Hiking Wyoming: Grand Teton National Park

Hiking Wyoming: Grand Teton National Park

Our work time in the Tetons went so quickly, and honestly, we could spend years and probably not hike every trail out there. And even though we didn’t have time to do an overnight backpacking trip this go-round, we knocked out 2 epic day hikes.

Surprise/Amphitheater Lake

Trailhead: Lupine Meadows

Out and Back Mileage: 10.2 miles

Elevation Gain: 2,963 feet

With dozens of peaks so divinely proportioned rising up 1000s of feet into the sky, it’s hard to look down. But once you do, you’ll get to enjoy all the sapphire-colored lakes found throughout the park.

We finally made it to 2 pretty popular alpine lakes that have been on our list since last year: Surprise (9,570 feet) and Amphitheater (9,698 feet).

Thanks to the record snowfall the Teton Valley received this year, the last mile was still full of snow! Thankfully, we had our microspikes, making it manageable. You can go beyond these lakes to Delta, but we didn’t feel like we needed to put forth any more snow travel effort (especially since this was my first hike with my recovering ankle).

The lakes were still frozen over, but their unique coloring was still present. We couldn’t linger too long, cause a lovely thunder cloud was heading our way.

We saw a handful of black bears along the way from a distance, but ended up having the closest bear encounter we ever had. I was in front and heard Justin yelling, “Go bear go!” (I actually thought he yelled, “Go babe go!”) I turned around to see a bear just about 15 feet away. He apparently was about to cross our paths/run into us until Justin spotted him and yelled. Thankfully, he reacted to our yelling and just changed his course a little bit to avoid us. Phew. Of course I couldn’t capture a picture, but I did get one of a cute marmot!

Avalanche Canyon / Shoshoko Falls

Trailhead: Taggart Lake

Out and Back Mileage: 9.6 miles

Elevation Gain: 1,211 feet

Everything in the Teton Range pretty much wins America’s geologic beauty contest, so you can’t really go wrong. We took the advice of seasoned locals to go a little deeper into the park. You can see Shoshoko Falls from Taggart Lake (if you really magnify this picture, you’ll see them in the U). I swear, in person, the falls look much closer than they are!

This trek takes you west into Avalanche Canyon off the Taggart Lake trail. The Avalanche Canyon trail is more popular in the winter, so can be difficult to follow since it sees less people and there are a lot of downed trees. The trick is staying close to the river when you lose the trail (and having a good map to help guide you), and not straying into the surrounding boulder fields.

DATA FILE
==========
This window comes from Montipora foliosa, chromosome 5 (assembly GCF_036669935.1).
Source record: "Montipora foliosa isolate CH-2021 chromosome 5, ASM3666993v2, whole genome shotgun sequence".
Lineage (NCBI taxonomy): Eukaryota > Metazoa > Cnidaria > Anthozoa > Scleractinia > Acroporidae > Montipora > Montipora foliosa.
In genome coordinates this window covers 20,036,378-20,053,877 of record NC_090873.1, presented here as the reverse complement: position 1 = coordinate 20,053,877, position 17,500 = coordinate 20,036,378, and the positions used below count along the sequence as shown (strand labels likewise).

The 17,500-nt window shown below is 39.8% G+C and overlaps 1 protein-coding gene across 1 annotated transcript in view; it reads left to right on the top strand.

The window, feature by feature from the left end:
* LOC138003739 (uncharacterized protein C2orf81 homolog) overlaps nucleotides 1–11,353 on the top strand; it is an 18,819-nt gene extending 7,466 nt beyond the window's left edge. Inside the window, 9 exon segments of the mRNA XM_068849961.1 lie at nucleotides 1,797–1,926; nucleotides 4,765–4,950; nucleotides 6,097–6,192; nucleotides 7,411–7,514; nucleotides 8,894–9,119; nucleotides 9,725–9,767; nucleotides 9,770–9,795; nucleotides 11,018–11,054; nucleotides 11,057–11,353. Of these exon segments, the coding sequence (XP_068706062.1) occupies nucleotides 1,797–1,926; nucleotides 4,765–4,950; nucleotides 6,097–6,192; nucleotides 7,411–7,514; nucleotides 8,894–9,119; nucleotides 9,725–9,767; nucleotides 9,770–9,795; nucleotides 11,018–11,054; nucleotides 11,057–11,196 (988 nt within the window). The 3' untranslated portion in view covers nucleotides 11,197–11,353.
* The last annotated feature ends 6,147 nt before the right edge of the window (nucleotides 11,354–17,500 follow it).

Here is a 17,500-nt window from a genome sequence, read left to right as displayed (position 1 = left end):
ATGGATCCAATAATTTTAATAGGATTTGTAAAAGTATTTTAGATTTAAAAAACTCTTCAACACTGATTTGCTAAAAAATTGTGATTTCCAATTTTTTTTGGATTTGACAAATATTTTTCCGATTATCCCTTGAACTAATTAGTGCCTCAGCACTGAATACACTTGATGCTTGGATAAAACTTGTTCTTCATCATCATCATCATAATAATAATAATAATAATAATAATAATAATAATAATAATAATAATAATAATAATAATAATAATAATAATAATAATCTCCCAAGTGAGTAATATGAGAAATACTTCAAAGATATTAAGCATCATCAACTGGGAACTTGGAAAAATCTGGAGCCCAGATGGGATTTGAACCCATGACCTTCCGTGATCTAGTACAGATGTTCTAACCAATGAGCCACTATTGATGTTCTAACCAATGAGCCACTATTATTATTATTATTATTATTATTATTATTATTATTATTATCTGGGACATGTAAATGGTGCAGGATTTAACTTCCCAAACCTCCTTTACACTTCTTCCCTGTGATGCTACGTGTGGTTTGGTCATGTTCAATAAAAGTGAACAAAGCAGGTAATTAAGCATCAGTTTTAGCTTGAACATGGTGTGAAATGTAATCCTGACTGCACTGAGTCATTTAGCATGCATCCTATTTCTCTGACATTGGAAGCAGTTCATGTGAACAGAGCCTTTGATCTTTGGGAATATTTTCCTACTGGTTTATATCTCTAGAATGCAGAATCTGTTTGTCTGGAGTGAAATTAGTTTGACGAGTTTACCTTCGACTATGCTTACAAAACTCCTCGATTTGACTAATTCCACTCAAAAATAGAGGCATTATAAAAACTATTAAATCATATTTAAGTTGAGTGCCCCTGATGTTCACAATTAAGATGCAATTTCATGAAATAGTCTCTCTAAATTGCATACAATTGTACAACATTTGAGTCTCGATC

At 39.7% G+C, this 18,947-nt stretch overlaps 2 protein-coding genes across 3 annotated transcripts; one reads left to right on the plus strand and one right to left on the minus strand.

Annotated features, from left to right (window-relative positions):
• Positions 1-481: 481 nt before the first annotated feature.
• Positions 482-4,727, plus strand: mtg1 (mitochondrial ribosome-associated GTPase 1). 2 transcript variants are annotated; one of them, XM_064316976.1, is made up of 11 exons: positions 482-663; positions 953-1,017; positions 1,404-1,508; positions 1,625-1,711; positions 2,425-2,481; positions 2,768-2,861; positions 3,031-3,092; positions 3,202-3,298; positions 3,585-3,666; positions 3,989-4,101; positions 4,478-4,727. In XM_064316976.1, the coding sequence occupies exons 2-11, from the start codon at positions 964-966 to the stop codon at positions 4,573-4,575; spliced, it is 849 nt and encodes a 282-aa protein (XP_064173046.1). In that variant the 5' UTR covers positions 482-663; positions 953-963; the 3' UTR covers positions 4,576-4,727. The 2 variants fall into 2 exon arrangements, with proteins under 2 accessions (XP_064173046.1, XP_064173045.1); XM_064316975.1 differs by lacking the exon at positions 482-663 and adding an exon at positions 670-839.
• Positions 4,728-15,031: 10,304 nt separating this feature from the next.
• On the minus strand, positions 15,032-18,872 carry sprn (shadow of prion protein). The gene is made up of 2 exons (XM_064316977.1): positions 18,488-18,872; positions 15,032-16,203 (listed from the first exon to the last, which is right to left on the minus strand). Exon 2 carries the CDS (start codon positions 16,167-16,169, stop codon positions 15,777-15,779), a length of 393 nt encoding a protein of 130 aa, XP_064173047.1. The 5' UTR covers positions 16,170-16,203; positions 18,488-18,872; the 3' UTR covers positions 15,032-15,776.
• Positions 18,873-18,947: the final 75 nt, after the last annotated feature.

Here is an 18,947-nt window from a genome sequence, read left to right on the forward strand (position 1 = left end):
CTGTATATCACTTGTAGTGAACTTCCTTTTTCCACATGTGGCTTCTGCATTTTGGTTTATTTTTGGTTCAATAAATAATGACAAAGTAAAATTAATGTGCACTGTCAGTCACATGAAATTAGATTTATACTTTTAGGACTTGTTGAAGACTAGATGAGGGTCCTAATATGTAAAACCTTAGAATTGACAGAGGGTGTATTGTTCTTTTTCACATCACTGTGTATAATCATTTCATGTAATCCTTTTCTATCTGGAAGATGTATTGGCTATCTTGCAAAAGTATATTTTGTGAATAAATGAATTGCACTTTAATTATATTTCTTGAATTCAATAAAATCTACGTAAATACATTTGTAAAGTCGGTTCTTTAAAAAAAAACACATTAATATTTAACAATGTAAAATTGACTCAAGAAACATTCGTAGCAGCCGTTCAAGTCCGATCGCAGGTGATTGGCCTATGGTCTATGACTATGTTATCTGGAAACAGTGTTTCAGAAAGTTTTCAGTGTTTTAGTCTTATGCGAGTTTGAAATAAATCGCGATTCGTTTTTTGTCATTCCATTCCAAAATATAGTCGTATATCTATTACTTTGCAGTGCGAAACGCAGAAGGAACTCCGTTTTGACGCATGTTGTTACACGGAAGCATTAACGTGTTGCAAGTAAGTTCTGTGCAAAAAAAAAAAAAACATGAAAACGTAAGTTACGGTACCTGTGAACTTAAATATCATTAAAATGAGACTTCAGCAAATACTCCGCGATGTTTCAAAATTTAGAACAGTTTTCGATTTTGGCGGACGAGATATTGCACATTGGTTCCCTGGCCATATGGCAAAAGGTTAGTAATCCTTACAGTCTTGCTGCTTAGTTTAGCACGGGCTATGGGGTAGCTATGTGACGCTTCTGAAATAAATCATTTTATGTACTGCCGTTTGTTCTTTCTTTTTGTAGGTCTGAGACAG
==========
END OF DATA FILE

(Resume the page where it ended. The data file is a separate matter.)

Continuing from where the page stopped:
Once we finally came out to a clearing, Shoshoko Falls came into full view, and then all the effort became worth it. The 200-foot falls are in full flow with all the snowmelt.

You can actually climb up the rocks and boulder fields to get on top of Shoshoko Falls and go beyond to Lake Taminah, but we could see the ice & snow up there. Dicy travel ahead! We really want to go back to this area as there are more alpine lakes up there and a cirque called “The Wall,” which basically is the border of Grand Teton National Park … This was enough adventure for one day, but maybe someday.

The rumor is Avalanche Trail is where you see all the grizzly bear and moose. So we spent most of our time talking out loudly to warn the bear, and it must have worked. Because we saw … NONE. (But we saw some cool cocoons!)

And now we are off into “The Great North.” I’ll do a Teton recap next time we get service, but unlikely during our drive through Canada! This will be Justin’s 3rd drive to Alaska, and my 2nd. Woohoo!!

2 responses to “Hiking Wyoming: Grand Teton National Park”

  1. Patricia A Stevens says:

    Breathtaking!! Thanks for sharing photos and……YES, I’m still jealous!

  2. misti says:

    Looks like some beautiful hiking! I always forget the Tetons when I think of parks to visit but I’ll have to remember them!

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